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The Instruments tells me that this piece of code has a leak. However, I am pretty sure I have released it later on. Can anyone tell me what's going on here?

- (void) addReminderEntry{
    DataEntryController* item = [[DataEntryController alloc] initWithEntryType:REMINDER]; // it says that the leak was instantiated here
    item.delegate = self;
    [[self navigationController] pushViewController:item animated:YES];
    [item setEditing:YES animated:YES];
    [item release];// this is the place I release it


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You don't provide enough information. First, what is "REMINDER"? Second, you don't include the initWithEntryType: code or what type of object Instruments specifically said was leaked (was it definitely a DataEntryController instance?). –  Joshua Nozzi Dec 8 '10 at 15:52
1. The REMINDER is an enum, so it should not be the reason to leak. 2. Yes, Instruments says that it's definitely the DataEntryController instance. Thanks for replying. –  Winston Chen Dec 9 '10 at 0:07

3 Answers 3

More than likely it has to do with something not being released within the DataEntryController class. Make sure you are releasing all your properties/etc within that class.

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Leaks tells you only where memory was allocated, what it cannot tell you is where to put the code that should have released it to start with!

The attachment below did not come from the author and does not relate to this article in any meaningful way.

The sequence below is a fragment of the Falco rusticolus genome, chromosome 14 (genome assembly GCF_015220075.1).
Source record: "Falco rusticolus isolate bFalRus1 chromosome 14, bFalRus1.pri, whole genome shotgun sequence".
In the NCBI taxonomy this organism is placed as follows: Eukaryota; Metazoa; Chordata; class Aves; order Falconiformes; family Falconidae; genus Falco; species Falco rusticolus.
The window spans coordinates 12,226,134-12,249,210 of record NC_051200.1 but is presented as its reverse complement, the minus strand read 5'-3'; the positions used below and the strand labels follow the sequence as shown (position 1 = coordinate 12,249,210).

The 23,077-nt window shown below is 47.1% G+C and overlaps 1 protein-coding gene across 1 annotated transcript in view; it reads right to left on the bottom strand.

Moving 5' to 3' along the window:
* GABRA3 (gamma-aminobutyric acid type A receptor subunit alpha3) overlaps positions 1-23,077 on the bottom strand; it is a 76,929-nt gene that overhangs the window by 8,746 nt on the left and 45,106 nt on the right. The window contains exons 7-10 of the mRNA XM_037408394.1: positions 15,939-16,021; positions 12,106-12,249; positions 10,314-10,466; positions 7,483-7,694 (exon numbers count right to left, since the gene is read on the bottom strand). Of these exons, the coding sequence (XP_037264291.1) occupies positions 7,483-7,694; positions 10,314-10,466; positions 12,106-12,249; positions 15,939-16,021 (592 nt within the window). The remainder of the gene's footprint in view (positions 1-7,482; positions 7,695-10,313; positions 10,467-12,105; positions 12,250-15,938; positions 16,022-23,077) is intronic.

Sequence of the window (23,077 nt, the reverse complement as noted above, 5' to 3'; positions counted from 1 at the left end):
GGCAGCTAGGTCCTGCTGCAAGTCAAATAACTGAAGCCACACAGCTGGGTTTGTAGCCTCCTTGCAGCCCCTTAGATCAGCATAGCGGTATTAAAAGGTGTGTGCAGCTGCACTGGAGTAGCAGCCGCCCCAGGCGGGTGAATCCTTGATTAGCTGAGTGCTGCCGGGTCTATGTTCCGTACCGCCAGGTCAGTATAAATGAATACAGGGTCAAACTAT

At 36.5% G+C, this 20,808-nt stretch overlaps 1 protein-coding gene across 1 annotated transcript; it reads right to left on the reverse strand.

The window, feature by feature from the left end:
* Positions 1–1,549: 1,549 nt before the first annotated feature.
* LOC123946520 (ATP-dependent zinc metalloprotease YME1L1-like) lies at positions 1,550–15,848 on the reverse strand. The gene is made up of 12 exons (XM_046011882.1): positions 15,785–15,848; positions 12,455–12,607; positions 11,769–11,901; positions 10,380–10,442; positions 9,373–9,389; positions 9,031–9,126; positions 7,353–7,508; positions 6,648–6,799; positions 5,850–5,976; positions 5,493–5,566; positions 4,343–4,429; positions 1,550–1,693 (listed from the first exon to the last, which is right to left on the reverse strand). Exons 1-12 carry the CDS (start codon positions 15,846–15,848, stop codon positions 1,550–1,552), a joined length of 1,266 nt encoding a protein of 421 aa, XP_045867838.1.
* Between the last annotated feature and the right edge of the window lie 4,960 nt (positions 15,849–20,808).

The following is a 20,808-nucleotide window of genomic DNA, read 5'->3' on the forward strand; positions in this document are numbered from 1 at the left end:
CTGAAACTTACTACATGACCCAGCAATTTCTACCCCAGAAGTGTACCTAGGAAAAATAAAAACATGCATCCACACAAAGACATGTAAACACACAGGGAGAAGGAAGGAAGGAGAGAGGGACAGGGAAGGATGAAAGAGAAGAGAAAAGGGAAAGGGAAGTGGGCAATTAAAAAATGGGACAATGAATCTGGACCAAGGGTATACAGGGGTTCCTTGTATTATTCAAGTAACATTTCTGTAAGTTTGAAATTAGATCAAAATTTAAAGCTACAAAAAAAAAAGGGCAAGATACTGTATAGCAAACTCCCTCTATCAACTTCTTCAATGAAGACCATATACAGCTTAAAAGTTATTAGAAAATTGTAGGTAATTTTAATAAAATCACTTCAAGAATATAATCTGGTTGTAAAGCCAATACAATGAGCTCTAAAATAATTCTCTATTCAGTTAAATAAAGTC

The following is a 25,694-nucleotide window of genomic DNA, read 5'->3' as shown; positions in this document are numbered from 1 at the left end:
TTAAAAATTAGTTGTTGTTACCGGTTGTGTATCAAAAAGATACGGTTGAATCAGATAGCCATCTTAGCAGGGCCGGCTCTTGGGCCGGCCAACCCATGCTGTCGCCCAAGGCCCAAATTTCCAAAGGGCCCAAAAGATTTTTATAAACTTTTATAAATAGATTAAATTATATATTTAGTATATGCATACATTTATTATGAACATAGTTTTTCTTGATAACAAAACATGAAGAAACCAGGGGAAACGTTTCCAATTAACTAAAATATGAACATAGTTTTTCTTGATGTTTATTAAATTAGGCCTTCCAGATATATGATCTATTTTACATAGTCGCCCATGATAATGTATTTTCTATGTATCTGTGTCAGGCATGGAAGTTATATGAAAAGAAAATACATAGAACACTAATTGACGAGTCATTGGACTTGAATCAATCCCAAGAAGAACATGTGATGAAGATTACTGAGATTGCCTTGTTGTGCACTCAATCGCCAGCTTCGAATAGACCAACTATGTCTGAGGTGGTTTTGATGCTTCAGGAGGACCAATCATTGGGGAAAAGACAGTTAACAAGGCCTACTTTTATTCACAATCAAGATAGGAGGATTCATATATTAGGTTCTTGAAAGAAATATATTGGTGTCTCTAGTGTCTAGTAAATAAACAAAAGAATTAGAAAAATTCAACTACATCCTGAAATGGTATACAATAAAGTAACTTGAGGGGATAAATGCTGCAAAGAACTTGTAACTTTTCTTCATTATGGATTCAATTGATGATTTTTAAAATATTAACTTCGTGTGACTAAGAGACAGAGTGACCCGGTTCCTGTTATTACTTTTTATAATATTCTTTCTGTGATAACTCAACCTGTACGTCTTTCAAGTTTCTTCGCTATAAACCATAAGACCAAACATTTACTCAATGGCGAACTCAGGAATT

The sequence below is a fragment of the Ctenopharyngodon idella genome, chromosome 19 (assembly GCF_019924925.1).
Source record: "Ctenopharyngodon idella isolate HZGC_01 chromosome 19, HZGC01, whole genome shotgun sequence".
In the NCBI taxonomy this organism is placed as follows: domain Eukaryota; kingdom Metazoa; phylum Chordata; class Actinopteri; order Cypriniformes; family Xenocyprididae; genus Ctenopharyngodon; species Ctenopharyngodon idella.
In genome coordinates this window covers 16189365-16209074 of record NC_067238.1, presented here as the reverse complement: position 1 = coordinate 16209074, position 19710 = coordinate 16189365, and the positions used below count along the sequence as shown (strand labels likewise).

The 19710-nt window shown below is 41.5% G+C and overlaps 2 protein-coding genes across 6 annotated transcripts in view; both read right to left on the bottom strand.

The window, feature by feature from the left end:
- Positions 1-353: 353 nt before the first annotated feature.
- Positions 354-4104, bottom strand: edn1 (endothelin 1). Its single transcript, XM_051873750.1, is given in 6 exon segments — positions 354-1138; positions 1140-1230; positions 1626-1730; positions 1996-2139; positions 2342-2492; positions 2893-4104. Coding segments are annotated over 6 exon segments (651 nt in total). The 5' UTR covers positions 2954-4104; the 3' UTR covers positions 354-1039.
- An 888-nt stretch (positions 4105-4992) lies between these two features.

So this is saying that you made a view controller, and it was still around in memory after you finished with it. Yes you release the VC in that code, but only after you present it - which means the navigation controller has retained it, and possibly other things. It only gets deallocated when the final release is called.

The main culprit for view controllers not being released is usually having the view controller set itself as a delegate for something it retains, and then not undoing that when the view controller goes offscreen. If your view controller is a delegate of something that retains it, it's never going to be deallocated.

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E.g. If the delegate of DataEntryController is defined as a retain property property rather than assign it will leak. –  Robert Höglund Dec 8 '10 at 20:28
Thanks guys. This is a great piece if information. I did not know this! –  Winston Chen Dec 9 '10 at 0:14
up vote 0 down vote accepted

It turns out that this is caused by this constructor:

- (DataEntryController*) initWithEntryType:(DataType) eType{
    DataEntryController* item = [[DataEntryController alloc] init];//<- here
    item.entryType = eType;
    item.allowEdit = YES;
    return item;

Apparently iOS adds retain 1 to each constructor with an initial 'init'.

It works fine after switching to:

DataEntryController* item = [super init];
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